In today’s episode we discuss the 1921 Anglo-Irish Treaty, including the many controversial decisions made by DeValera during the Truce, the struggle Prime Minister David Lloyd George, Michael Collins, and Arthur Griffith faced from internal and external stakeholders during the negotiations, and the tragic fracture that occurred within the Irish people after the Dail approved the Treaty.
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This is the first episode in a three part series, where we will discuss the Anglo-Irish War. Today, we review the major events that occurred in 1919 including rescuing DeValera from prison, sending DeValera to America, and the IRA ambushes at Soloheadbeg and Fermoy.
The Anglo-Irish conflict, like many asymmetrical conflicts, can be confusing because of the vast amount of people and organizations involved. I have often wished there was a simple chart that I could refer to as I am reading about the conflict, so I made my own.
Thursday and Friday were some of the bloodiest days during Easter Rising. Cathal Brugha made a brilliant stand on Thursday, during the famous battle for South Dublin Union and Daly held the British forces at the Four Courts from Wednesday to Friday. Most importantly, Commander-in-chief General Sir John Maxwell arrived in Ireland on Friday. General Maxwell, perhaps, did more to ensure the spiritual and political success of the Rising than anyone else.
As we discussed in our last post, the very secrecy needed to plan the rebellion nearly destroyed it. Despite Casement’s arrested and MacNeill’s counter-orders, Pearse and his comrades were determined to rebel. They sent out another order, telling the Volunteers to gather on Monday, 24 April 1916.
I’m writing this a little later than I wanted, but I am finally discussing the second half of de Valera’s life. My post discussing his contribution to the Anglo-Irish war and Irish Civil War can be found here. Continue reading →
Portrait of a Revolutionary General Richard Mulcahy and the Founding of the Irish Free State by Maryann Valiulis Published in 1992 by University Press of Kentucky
Richard Mulcahy is a criminally underappreciated Irishmen. Born in the 1890s and starting his career as a postal worker, he would eventually study to become an engineer, before taking part in Easter Rising, and ending up as Chief of Staff of the IRA. Working together with men like Michael Collins, Eamon De Valera, and Cathal Brugha, Mulcahy struggled to install order on an unruly group of insurgents. His most important contribution to the creation of the Irish Free State, however, was his firm leadership during the Irish Civil War and the 1924 Mutiny that followed. The Mutiny pushed him to the background as De Valera took the spotlight, but Mulcahy remained a permanent feature of Irish Politics becoming party leader of Fine Gael in 1944 and serving in a various number of ministries throughout his long life. He even cobbled together a coalition government that forced De Valera’s party to the opposition in the 1948 elections. He died in 1971 at the age of 85.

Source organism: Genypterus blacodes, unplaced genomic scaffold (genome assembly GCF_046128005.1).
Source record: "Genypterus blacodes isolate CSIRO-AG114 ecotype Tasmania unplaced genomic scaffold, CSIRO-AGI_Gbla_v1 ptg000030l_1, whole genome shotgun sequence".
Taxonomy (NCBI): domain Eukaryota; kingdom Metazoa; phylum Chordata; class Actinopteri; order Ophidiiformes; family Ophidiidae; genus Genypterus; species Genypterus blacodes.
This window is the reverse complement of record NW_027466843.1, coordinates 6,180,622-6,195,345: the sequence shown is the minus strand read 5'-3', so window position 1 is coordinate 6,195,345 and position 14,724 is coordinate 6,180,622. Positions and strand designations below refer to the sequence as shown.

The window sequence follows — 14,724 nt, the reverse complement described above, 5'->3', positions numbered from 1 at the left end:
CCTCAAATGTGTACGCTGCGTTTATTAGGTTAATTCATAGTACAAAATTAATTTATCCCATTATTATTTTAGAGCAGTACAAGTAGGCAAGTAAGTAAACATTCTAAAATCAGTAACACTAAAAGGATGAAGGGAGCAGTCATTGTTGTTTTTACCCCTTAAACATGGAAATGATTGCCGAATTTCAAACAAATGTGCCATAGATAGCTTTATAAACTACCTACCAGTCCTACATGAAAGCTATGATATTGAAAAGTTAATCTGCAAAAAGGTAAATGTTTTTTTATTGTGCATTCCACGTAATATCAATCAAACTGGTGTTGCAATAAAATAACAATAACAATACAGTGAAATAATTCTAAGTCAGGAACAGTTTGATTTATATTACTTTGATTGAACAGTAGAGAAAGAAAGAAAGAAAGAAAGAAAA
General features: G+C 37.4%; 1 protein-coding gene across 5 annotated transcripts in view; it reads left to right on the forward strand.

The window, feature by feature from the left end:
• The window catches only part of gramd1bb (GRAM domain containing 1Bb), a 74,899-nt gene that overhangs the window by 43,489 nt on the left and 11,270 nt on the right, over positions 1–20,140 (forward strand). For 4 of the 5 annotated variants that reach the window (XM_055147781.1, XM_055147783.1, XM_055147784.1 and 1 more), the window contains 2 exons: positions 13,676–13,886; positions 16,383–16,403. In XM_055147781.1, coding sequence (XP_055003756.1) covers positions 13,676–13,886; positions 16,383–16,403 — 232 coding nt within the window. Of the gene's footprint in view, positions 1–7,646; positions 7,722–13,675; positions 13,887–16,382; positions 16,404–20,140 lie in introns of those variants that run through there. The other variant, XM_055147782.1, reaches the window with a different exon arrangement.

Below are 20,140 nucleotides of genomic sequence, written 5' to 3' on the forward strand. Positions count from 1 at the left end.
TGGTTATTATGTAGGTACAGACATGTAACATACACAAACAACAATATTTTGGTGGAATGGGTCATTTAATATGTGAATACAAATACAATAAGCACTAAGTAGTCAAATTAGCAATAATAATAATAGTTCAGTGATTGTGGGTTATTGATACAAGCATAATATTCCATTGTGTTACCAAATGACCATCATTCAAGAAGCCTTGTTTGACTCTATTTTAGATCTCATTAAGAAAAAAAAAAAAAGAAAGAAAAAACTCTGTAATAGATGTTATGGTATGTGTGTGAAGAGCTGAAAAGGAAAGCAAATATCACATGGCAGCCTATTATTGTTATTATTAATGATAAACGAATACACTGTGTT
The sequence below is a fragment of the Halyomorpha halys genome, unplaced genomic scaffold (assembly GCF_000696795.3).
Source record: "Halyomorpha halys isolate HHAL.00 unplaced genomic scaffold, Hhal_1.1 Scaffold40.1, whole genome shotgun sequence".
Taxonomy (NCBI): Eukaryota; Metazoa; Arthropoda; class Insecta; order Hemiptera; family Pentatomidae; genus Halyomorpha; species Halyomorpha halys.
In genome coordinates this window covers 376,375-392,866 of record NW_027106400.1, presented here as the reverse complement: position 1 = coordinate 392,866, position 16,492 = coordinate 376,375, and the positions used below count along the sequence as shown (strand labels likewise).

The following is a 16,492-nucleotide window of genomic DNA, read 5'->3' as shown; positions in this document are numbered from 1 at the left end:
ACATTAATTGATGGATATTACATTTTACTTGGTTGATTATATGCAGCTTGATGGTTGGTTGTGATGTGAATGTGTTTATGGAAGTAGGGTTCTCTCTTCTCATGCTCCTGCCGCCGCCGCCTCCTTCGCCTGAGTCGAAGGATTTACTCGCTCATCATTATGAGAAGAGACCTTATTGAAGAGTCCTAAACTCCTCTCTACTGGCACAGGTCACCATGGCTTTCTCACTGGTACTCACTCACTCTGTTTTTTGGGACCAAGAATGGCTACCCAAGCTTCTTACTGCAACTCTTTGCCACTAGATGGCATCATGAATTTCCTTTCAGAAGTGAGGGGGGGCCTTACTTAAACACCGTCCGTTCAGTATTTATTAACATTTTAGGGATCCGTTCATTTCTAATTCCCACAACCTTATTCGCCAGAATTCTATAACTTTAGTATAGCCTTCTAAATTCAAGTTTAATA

Easter 1916 the Irish Rebellion by Charles Townshend. Published in 2015 by Penguin
I’m going to start this review with a warning: Charles Townshend is one of my favorite historians. I have read few historians who can take complicated messes and break them down into short, easy to understand chapters within a chapter, while also providing keen analysis and insight in a mostly unbiased way. Additionally, his book, the Rising, may or may not have saved my ass when writing my graduate paper.
There are few men who participated in the Anglo-Irish War and the Irish Civil War who have as complicated a legacy as Eamon de Valera. He was a mathematics professor, last man to surrender during Easter Rising, leader of the Dáil and the IRA, instigator of the anti-treaty movement, political outcast, and Taoiseach, and, finally, president of Ireland. He did more to shape the Irish constitution and its relations with both North Ireland and England than any other single person. His decisions didn’t always make sense and he hurt his own legacy as much as it was twisted over the trauma of the civil war and his lengthy presidency. However, it is his legacy and the mythos that surrounded him that makes him an interesting historical figure to study. I will discuss his life and legacy in two different posts. This first post will discuss de Valera’s leadership during the Anglo-Irish and Civil War and the second post will de Valera’s presidency and later period of his life.
Eamon de Valera: A Will to Power by Ronan Fanning. Published in 2015 by Faber & Faber
Because of his many controversial decisions made during the rebellion, civil war, and his long presidency, it is hard to find an objective biography on Eamon de Valera. However, Fanning’s biography is the fairest and kindest book I’ve read on the Long Fellow.